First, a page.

JOURNAL ARTICLE

How donor-bridge-acceptor energetics influence electron tunneling dynamics and their distance dependences

Oliver S Wenger
Accounts of Chemical Research 2011 January 18, 44 (1): 25-35
20945886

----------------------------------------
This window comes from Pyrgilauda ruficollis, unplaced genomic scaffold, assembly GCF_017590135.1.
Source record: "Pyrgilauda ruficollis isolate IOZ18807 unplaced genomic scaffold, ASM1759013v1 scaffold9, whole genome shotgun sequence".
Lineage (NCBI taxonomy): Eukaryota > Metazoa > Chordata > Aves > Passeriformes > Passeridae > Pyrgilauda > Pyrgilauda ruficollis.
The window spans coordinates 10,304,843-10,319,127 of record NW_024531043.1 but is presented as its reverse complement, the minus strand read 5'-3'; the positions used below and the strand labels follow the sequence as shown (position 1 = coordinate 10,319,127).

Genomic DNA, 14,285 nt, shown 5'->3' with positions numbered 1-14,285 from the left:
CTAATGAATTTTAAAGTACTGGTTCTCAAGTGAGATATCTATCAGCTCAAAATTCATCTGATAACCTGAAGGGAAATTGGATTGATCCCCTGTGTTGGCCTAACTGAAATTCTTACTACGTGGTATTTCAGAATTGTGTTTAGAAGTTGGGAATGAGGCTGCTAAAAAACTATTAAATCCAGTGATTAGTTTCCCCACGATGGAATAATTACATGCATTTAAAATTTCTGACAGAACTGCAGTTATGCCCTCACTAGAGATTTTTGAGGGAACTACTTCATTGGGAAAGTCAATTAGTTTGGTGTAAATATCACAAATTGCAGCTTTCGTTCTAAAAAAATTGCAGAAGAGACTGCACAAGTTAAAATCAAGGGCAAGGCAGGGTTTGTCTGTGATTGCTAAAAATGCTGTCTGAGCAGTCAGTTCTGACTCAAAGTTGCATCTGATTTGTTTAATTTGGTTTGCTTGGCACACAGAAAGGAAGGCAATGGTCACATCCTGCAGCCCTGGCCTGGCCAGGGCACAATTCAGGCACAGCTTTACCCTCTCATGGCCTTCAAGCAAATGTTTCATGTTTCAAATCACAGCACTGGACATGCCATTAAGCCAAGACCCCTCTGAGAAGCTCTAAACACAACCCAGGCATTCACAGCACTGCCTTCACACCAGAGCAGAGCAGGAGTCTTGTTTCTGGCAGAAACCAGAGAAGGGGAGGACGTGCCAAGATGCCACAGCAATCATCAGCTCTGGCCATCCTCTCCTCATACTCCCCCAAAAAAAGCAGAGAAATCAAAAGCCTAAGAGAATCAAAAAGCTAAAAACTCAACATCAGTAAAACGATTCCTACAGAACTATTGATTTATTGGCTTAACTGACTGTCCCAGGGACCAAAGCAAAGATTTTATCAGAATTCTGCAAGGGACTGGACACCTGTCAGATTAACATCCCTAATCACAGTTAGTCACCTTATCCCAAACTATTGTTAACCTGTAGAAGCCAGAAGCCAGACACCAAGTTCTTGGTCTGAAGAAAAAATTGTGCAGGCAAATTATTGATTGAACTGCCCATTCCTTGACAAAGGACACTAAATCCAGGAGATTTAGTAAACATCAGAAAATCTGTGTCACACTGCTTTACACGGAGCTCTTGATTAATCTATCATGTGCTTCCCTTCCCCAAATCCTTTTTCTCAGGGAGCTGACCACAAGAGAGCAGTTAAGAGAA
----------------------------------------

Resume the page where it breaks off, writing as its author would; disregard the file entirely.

Long-range electron transfer may occur via two fundamentally different mechanisms depending on the combination of electron donor, acceptor, and the bridging medium between the two redox partners. Activating the so-called hopping mechanism requires matching the energy levels of the donor and the bridge. If electrons from the donor can thermodynamically access bridge-localized redox states, the bridge may be temporarily reduced before the electron is forwarded to the acceptor. As a result, electron transfer rates may demonstrate an extremely shallow dependence on distance. When transient reduction of the bridging medium is thermodynamically impossible, a tunneling mechanism that exponentially depends on distance becomes important for electron transport. Fifty years ago, superexchange theory had already predicted that electron transfer rates should be affected by donor-bridge-acceptor energetics even in the tunneling regime, in which the energy gap (Δε) is too large for electrons to hop from the donor onto the bridge. However, because electron tunneling rates depend on many parameters and the influence of donor-bridge energy gaps is difficult to distinguish from other influences, direct experimental support for the theoretical prediction has been difficult to find. Because of remarkable progress, particularly in the past couple of years, researchers have finally found direct evidence for the long-sought but elusive tunneling-energy gap effect. After a brief introduction to the theory of the tunneling mechanism, this Account discusses recent experimental results describing the importance of the tunneling-energy gap. Experimental studies in this area usually combine synthetic chemistry with electrochemical investigations and time-resolved (optical) spectroscopy. For example, we present a case study of hole tunneling through synthetic DNA hairpins, in which different donor-acceptor couples attached to the same hairpins resulted in tunneling rates with significantly different dependences on distance. Recent systematic studies of conjugated molecular bridges have demonstrated the same result: The distance decay constant (β), which describes the steepness of the exponential decrease of charge tunneling rates with increasing donor-acceptor distance, is not a property of the bridge alone; rather it is a sensitive function of the entire donor-bridge-acceptor (D-b-A) combination. In selected cases, researchers have found a quantitative relationship between the experimentally determined distance decay constant (β) and the magnitude of the tunneling-energy gap (Δε). The rates and efficiencies of charge transfer reactions occurring over long distances are of pivotal importance in light-to-chemical energy conversion and molecular electronics. Tunneling-energy gap effects play an intriguing role in the formation of long-lived charge-separated states after photoexcitation: The kinetic stabilization of these charge-separated states frequently exploits the inverted driving-force effect. Recent studies indicate that tunneling-energy gap effects can differentiate the distance dependences of energy-storing charge-separation reactions from those of energy-wasting charge-recombination processes. Thus, the exploitation of tunneling-energy gap effects may provide an additional way to obtain long-lived charge-separated states.

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